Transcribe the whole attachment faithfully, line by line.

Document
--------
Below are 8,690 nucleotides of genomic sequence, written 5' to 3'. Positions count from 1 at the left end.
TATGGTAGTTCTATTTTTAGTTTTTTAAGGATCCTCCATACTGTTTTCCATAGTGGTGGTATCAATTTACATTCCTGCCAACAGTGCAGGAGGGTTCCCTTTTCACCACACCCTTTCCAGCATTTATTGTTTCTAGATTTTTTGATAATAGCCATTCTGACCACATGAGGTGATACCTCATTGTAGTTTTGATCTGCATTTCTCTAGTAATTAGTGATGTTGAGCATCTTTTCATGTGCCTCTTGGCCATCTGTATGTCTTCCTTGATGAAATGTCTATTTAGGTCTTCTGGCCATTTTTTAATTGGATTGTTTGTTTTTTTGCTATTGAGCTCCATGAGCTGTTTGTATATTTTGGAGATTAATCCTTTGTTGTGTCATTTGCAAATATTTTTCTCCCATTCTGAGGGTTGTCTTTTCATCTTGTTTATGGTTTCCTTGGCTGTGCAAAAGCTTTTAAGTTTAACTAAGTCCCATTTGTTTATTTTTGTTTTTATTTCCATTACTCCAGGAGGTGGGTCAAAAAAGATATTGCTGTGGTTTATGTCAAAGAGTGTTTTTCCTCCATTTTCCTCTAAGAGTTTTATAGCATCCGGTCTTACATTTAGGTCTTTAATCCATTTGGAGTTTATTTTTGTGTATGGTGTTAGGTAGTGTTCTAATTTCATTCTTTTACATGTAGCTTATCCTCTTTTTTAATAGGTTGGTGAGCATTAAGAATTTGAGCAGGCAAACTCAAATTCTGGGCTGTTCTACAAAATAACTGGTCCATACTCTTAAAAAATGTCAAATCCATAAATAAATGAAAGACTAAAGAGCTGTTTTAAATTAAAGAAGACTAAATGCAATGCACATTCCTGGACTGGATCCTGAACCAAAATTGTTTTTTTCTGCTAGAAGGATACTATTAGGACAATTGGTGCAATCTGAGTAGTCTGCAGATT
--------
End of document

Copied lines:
Below are 8,690 nucleotides of genomic sequence, written 5' to 3'. Positions count from 1 at the left end.
TATGGTAGTTCTATTTTTAGTTTTTTAAGGATCCTCCATACTGTTTTCCATAGTGGTGGTATCAATTTACATTCCTGCCAACAGTGCAGGAGGGTTCCCTTTTCACCACACCCTTTCCAGCATTTATTGTTTCTAGATTTTTTGATAATAGCCATTCTGACCACATGAGGTGATACCTCATTGTAGTTTTGATCTGCATTTCTCTAGTAATTAGTGATGTTGAGCATCTTTTCATGTGCCTCTTGGCCATCTGTATGTCTTCCTTGATGAAATGTCTATTTAGGTCTTCTGGCCATTTTTTAATTGGATTGTTTGTTTTTTTGCTATTGAGCTCCATGAGCTGTTTGTATATTTTGGAGATTAATCCTTTGTTGTGTCATTTGCAAATATTTTTCTCCCATTCTGAGGGTTGTCTTTTCATCTTGTTTATGGTTTCCTTGGCTGTGCAAAAGCTTTTAAGTTTAACTAAGTCCCATTTGTTTATTTTTGTTTTTATTTCCATTACTCCAGGAGGTGGGTCAAAAAAGATATTGCTGTGGTTTATGTCAAAGAGTGTTTTTCCTCCATTTTCCTCTAAGAGTTTTATAGCATCCGGTCTTACATTTAGGTCTTTAATCCATTTGGAGTTTATTTTTGTGTATGGTGTTAGGTAGTGTTCTAATTTCATTCTTTTACATGTAGCTTATCCTCTTTTTTAATAGGTTGGTGAGCATTAAGAATTTGAGCAGGCAAACTCAAATTCTGGGCTGTTCTACAAAATAACTGGTCCATACTCTTAAAAAATGTCAAATCCATAAATAAATGAAAGACTAAAGAGCTGTTTTAAATTAAAGAAGACTAAATGCAATGCACATTCCTGGACTGGATCCTGAACCAAAATTGTTTTTTTCTGCTAGAAGGATACTATTAGGACAATTGGTGCAATCTGAGTAGTCTGCAGATT